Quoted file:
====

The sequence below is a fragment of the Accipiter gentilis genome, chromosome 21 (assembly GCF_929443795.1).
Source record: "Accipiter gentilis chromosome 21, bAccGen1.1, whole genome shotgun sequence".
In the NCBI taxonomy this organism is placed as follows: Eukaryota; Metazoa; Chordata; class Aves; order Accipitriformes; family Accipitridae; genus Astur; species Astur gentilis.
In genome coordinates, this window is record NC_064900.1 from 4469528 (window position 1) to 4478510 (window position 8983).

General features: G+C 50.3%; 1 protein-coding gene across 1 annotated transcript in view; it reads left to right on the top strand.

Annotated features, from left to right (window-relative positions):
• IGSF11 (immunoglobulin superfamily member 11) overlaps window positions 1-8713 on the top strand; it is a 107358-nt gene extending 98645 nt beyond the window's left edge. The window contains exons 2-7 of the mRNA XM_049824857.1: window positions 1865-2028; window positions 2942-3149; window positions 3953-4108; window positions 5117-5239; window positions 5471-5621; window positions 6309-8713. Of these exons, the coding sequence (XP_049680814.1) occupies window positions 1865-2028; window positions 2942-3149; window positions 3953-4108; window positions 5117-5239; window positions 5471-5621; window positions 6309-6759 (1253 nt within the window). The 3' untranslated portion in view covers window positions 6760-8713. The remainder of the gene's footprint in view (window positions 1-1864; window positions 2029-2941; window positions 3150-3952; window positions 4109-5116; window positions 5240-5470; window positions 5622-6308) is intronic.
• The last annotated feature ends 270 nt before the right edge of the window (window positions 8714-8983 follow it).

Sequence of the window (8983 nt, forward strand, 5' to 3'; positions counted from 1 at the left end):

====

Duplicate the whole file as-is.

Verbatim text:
The sequence below is a fragment of the Accipiter gentilis genome, chromosome 21 (assembly GCF_929443795.1).
Source record: "Accipiter gentilis chromosome 21, bAccGen1.1, whole genome shotgun sequence".
In the NCBI taxonomy this organism is placed as follows: Eukaryota; Metazoa; Chordata; class Aves; order Accipitriformes; family Accipitridae; genus Astur; species Astur gentilis.
In genome coordinates, this window is record NC_064900.1 from 4469528 (window position 1) to 4478510 (window position 8983).

General features: G+C 50.3%; 1 protein-coding gene across 1 annotated transcript in view; it reads left to right on the top strand.

Annotated features, from left to right (window-relative positions):
• IGSF11 (immunoglobulin superfamily member 11) overlaps window positions 1-8713 on the top strand; it is a 107358-nt gene extending 98645 nt beyond the window's left edge. The window contains exons 2-7 of the mRNA XM_049824857.1: window positions 1865-2028; window positions 2942-3149; window positions 3953-4108; window positions 5117-5239; window positions 5471-5621; window positions 6309-8713. Of these exons, the coding sequence (XP_049680814.1) occupies window positions 1865-2028; window positions 2942-3149; window positions 3953-4108; window positions 5117-5239; window positions 5471-5621; window positions 6309-6759 (1253 nt within the window). The 3' untranslated portion in view covers window positions 6760-8713. The remainder of the gene's footprint in view (window positions 1-1864; window positions 2029-2941; window positions 3150-3952; window positions 4109-5116; window positions 5240-5470; window positions 5622-6308) is intronic.
• The last annotated feature ends 270 nt before the right edge of the window (window positions 8714-8983 follow it).

Sequence of the window (8983 nt, forward strand, 5' to 3'; positions counted from 1 at the left end):